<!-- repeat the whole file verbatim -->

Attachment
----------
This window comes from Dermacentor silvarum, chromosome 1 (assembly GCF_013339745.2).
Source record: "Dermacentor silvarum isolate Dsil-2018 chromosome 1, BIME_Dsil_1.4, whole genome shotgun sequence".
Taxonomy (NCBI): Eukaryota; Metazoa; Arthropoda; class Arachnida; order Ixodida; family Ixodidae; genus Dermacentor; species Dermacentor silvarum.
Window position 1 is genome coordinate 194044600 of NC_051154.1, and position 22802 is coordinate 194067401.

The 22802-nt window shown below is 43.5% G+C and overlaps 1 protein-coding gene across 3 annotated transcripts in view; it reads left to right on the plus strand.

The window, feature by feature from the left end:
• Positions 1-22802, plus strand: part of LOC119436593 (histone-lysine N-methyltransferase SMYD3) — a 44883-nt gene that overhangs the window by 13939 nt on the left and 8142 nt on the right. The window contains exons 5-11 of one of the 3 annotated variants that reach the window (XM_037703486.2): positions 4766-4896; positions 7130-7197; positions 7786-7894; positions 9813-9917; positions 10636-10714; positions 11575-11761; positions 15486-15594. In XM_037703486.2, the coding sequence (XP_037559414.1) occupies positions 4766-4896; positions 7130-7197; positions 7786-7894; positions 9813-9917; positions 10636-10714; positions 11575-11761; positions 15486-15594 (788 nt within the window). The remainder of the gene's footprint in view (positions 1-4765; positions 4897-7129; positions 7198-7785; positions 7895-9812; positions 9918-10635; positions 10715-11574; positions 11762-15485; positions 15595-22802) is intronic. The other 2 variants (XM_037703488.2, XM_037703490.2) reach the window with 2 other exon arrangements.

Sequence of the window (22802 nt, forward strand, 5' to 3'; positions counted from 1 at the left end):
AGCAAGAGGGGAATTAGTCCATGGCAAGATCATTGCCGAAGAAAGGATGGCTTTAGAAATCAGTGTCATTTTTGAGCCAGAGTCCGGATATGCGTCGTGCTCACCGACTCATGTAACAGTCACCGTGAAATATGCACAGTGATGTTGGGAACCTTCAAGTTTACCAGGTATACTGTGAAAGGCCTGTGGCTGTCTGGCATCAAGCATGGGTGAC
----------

This window comes from Dermacentor silvarum, chromosome 1 (assembly GCF_013339745.2).
Source record: "Dermacentor silvarum isolate Dsil-2018 chromosome 1, BIME_Dsil_1.4, whole genome shotgun sequence".
Taxonomy (NCBI): Eukaryota; Metazoa; Arthropoda; class Arachnida; order Ixodida; family Ixodidae; genus Dermacentor; species Dermacentor silvarum.
Window position 1 is genome coordinate 194044600 of NC_051154.1, and position 22802 is coordinate 194067401.

The 22802-nt window shown below is 43.5% G+C and overlaps 1 protein-coding gene across 3 annotated transcripts in view; it reads left to right on the plus strand.

The window, feature by feature from the left end:
• Positions 1-22802, plus strand: part of LOC119436593 (histone-lysine N-methyltransferase SMYD3) — a 44883-nt gene that overhangs the window by 13939 nt on the left and 8142 nt on the right. The window contains exons 5-11 of one of the 3 annotated variants that reach the window (XM_037703486.2): positions 4766-4896; positions 7130-7197; positions 7786-7894; positions 9813-9917; positions 10636-10714; positions 11575-11761; positions 15486-15594. In XM_037703486.2, the coding sequence (XP_037559414.1) occupies positions 4766-4896; positions 7130-7197; positions 7786-7894; positions 9813-9917; positions 10636-10714; positions 11575-11761; positions 15486-15594 (788 nt within the window). The remainder of the gene's footprint in view (positions 1-4765; positions 4897-7129; positions 7198-7785; positions 7895-9812; positions 9918-10635; positions 10715-11574; positions 11762-15485; positions 15595-22802) is intronic. The other 2 variants (XM_037703488.2, XM_037703490.2) reach the window with 2 other exon arrangements.

Sequence of the window (22802 nt, forward strand, 5' to 3'; positions counted from 1 at the left end):
AGCAAGAGGGGAATTAGTCCATGGCAAGATCATTGCCGAAGAAAGGATGGCTTTAGAAATCAGTGTCATTTTTGAGCCAGAGTCCGGATATGCGTCGTGCTCACCGACTCATGTAACAGTCACCGTGAAATATGCACAGTGATGTTGGGAACCTTCAAGTTTACCAGGTATACTGTGAAAGGCCTGTGGCTGTCTGGCATCAAGCATGGGTGAC